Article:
Lunch Break :: April 28, 2011

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lunchbreak_graphic_1

Lunch Break is a short round-up of favorite webcomics appearing here each weekday at noon. Here’s something for you to enjoy over your lunch break or whenever. The premise is simple: It’s another day on the internet. Here’s a new or forgotten comic that seems interesting.

We’d love to have you guest edit Lunch Break! Check out the Contribute page for more information.

  1. The Clandestinauts by Tim Sievert // April 14, 2011
  2. High Maintenance Machine by Matthew Reidsma // April 26, 2011
  3. Barack Hussein Obama by Steven Weissman // April 22, 2011
  4. An Old Strip by Jason // April 19, 2011
  5. Fat Lazy Cat Part by Joey Alison Sayers // April 24, 2011

Sarah Morean

Lunch Break :: March 31, 2011

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lunchbreak_graphic_1

Lunch Break is a short round-up of favorite webcomics appearing here each weekday at noon. Here’s something for you to enjoy over your lunch break or whenever. The premise is simple: it’s another day on the internet. Here’s a new or forgotten comic that seems interesting. Have something to recommend? Email us: crosshatchdispatch@gmail.com.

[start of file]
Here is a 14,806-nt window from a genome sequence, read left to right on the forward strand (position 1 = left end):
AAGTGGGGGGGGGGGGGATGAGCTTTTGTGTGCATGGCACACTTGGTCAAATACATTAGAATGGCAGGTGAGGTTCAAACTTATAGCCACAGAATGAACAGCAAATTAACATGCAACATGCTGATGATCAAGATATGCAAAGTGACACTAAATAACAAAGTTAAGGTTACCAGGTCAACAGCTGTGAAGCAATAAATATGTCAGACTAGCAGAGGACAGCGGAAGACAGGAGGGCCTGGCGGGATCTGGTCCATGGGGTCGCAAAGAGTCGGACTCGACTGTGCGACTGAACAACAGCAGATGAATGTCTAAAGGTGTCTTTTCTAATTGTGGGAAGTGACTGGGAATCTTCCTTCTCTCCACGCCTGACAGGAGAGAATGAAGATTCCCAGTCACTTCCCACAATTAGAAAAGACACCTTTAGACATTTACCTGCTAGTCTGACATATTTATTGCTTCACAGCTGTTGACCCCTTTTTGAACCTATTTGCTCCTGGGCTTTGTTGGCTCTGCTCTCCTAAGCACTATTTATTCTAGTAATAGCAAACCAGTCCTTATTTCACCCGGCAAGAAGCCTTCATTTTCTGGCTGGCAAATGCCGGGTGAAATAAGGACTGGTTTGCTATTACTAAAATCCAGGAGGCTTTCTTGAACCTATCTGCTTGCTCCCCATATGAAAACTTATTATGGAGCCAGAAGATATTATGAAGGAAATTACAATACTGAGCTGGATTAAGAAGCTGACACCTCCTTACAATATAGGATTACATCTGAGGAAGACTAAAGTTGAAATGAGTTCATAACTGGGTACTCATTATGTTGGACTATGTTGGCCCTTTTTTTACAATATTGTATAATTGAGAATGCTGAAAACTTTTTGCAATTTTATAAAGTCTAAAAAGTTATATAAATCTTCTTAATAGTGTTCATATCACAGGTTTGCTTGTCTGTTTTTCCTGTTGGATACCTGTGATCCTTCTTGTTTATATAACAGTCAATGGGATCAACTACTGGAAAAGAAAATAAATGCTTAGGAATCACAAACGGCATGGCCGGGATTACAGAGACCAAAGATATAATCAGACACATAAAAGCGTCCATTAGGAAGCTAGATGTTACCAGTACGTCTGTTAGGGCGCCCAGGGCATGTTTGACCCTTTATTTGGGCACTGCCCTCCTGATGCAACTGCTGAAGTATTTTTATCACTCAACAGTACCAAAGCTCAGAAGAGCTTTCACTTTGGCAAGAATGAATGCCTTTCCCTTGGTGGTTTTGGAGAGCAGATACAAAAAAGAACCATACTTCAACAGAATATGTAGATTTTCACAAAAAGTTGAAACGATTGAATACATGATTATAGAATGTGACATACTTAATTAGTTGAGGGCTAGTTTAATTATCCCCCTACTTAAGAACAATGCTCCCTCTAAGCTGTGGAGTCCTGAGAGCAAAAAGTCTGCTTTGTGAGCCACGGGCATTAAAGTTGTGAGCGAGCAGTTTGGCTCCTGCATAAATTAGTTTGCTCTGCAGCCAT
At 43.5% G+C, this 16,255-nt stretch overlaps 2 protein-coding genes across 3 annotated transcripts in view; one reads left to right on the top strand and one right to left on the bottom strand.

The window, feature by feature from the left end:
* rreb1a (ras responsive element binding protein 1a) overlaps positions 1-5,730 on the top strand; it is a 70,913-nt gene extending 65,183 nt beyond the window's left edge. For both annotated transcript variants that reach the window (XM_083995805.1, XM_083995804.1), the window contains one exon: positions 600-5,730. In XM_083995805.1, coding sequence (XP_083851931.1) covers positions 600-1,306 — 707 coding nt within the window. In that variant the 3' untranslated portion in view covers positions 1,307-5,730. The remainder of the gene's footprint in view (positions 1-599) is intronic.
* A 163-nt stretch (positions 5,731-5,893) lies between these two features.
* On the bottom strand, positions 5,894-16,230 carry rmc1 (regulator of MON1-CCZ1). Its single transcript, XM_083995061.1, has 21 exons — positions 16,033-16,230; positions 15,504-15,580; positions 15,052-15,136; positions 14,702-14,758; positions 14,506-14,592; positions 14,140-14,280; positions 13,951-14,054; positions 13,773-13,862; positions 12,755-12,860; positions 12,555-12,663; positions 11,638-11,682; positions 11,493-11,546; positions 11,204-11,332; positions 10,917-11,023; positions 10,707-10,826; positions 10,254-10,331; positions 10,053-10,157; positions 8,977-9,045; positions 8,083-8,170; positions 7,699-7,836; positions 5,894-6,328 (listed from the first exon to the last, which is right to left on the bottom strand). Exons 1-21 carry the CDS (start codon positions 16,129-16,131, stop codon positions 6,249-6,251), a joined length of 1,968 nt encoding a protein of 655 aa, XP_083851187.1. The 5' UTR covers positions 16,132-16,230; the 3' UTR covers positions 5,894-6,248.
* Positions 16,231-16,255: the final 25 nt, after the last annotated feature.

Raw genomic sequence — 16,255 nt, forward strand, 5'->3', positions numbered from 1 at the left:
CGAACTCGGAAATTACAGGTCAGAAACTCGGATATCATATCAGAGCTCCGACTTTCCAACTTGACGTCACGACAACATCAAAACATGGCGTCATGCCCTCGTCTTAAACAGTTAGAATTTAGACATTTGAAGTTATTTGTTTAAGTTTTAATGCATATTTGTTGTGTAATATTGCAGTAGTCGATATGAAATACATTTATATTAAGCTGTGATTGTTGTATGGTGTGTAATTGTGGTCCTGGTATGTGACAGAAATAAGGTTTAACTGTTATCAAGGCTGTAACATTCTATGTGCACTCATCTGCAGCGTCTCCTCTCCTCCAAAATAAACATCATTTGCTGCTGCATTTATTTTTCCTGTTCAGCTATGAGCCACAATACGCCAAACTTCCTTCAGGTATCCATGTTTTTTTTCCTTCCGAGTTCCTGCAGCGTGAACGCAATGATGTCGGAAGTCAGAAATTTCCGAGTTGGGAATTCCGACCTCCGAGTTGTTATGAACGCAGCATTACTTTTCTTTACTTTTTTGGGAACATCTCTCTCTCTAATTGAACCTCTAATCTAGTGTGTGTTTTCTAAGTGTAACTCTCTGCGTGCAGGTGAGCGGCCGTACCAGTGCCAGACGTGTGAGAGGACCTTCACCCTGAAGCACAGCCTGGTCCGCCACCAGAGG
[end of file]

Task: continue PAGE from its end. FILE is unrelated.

1. Dozer and Tredz: Deep Conversations by Jeffrey Brown // 2011
  2. Peanut Butter & Jeremy by Jason // March 24, 2011
  3. Samelcar’s Visitation by Chris Wright // March 21
  4. The Pets Show from “Hey Pais” by Paisley the Cat // March 3, 2011
  5. Corporate Life in…free coffee by Lynn Amacher // April 1, 2009

Sarah Morean

Lunch Break 2.8.2011

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lunchbreak_graphic_1

Lunch Break is a short round-up of favorite webcomics appearing here each weekday at noon. Here’s something for you to enjoy over your lunch break or whenever. The premise is simple: it’s another day on the internet. Here’s a new or forgotten comic that seems interesting. Have something to recommend? Email us: crosshatchdispatch@gmail.com.

  1. Instant Summer by Jason // late 90′s
  2. “Greaser Cat Returns” from Insult to Injury by Ben Rosen // January 31, 2011
  3. Cyanide & Happiness by Kris, Rob, Matt and Dave // March 23, 2005
  4. Business Casual by BT Livermore // 2007
  5. “About the Author” from Subnormality by Winston Rowntree // date unknown

Sarah Morean

Interview: Jason Pt. 2 [of 2]

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jasonlowmoonshoppingbag

In this second part of our interview with the visionary—if not especially verbose—author of Low Moon, we discuss the case for autobiography comics, Jason’s pre-comics work in a Norwegian furniture factory, and the influence of American underground cartooning on its European counterparts.

[Part One]
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Interview: Jason Pt. 1 [of 2]

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jasonhitlerspirals